Terence Davies was easily “Britain's greatest living film director,” as the Evening Standard recognised: from his transcendental trilogy of shorts, to his pointilist, absolutely essential pair of debut features, interrogating familial memory, religion and sexuality, and the adolescent self, plus his lyrical documentary on his city, Liverpool; from, more recently, his adaptations of classic novels and plays, which stick out in time, to his still highly personal biopics of poets. his passing, at 77, aches as hard as Abbas Kiarostami's (who was 76), because they both still had so much more to share—Davies just released a short film last month, entitled "Passing Time".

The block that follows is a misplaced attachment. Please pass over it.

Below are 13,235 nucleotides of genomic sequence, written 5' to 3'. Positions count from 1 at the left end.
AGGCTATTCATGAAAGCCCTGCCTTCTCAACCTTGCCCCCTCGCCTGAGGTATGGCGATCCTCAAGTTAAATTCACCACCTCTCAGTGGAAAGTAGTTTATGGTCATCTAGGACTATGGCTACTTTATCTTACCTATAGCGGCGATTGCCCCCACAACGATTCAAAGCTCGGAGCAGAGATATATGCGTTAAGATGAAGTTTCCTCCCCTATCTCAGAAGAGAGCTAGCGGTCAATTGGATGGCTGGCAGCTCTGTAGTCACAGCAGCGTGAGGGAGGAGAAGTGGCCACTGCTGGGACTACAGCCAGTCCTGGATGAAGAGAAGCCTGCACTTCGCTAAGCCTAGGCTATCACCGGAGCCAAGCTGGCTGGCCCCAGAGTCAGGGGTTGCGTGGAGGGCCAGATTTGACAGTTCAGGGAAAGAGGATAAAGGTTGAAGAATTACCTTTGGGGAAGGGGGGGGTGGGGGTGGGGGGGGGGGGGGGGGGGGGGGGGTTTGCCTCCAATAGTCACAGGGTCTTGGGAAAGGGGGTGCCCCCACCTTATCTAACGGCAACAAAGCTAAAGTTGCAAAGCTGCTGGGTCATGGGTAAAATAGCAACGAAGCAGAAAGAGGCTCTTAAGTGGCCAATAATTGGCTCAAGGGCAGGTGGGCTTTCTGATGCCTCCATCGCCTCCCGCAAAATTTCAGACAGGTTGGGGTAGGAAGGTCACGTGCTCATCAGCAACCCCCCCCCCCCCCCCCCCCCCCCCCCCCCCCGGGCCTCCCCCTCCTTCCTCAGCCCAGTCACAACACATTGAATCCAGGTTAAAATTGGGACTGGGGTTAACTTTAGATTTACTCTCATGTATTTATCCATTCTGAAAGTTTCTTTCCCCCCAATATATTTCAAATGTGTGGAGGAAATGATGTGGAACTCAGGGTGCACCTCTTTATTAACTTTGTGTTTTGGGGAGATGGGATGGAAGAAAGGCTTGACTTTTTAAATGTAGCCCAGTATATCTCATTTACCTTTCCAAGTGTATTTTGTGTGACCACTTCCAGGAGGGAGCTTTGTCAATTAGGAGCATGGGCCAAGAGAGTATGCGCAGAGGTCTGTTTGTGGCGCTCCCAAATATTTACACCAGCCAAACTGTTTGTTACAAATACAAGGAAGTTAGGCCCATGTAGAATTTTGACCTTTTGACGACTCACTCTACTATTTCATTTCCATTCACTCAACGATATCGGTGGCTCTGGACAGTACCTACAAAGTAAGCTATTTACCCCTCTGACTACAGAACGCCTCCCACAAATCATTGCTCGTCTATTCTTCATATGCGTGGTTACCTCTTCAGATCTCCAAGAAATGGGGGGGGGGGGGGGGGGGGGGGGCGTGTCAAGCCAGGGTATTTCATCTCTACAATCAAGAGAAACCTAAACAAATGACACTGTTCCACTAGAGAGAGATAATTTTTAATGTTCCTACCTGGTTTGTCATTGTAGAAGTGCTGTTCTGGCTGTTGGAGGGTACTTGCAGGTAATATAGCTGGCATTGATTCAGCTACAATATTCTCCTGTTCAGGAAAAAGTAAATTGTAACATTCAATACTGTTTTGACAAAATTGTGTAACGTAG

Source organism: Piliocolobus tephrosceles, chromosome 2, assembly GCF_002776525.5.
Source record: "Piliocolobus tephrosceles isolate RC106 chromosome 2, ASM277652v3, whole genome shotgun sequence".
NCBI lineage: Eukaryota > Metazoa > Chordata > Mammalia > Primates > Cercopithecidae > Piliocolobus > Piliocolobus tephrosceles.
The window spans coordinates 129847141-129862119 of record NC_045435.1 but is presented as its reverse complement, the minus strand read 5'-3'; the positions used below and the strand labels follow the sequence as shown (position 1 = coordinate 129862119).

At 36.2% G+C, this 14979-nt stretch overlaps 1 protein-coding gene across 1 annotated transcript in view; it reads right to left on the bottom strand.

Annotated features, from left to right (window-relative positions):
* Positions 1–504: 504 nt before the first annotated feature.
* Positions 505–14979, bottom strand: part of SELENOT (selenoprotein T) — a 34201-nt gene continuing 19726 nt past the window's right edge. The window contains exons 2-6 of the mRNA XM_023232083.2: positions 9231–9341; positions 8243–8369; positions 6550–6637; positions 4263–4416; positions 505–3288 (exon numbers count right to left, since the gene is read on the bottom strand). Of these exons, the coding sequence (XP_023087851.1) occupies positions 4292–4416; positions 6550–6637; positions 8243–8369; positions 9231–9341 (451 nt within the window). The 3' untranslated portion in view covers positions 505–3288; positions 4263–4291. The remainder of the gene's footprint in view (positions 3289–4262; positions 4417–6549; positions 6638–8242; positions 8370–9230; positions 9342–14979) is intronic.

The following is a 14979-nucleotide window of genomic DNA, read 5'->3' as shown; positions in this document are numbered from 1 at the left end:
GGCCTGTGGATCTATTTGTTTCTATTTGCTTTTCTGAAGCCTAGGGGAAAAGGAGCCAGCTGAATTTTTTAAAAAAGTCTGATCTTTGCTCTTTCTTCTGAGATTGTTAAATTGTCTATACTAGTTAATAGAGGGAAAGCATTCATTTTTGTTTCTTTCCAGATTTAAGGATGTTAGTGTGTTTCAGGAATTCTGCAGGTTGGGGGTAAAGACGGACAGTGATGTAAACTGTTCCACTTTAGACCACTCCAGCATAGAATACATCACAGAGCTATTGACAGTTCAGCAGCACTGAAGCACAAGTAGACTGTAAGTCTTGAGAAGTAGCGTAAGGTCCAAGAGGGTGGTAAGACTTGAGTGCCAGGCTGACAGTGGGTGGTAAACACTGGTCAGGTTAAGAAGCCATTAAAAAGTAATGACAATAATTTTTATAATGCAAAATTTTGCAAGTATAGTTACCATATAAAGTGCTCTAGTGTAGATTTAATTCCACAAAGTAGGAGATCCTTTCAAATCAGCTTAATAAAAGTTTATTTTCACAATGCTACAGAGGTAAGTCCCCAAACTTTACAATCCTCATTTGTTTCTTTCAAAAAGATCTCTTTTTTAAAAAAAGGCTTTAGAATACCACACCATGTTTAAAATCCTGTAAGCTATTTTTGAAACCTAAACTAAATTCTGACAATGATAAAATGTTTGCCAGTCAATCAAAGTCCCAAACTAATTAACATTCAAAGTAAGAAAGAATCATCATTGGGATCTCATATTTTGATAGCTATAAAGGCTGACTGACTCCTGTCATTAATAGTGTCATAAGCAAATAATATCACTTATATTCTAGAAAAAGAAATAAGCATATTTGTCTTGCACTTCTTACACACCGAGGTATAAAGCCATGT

i first watched his cinema, on DVD, at 18 and i still think of certain fades, musical sequences, and even wallpaper patterns, half a life later. he was a true auteur; pure poetry and passionate pain on screen. he arrived without precedence and leaves without a successor. his epitaph quotes Horace: “Pulvis et Umbra Sumus” (“We are but dust and shadows”). vale, maestro.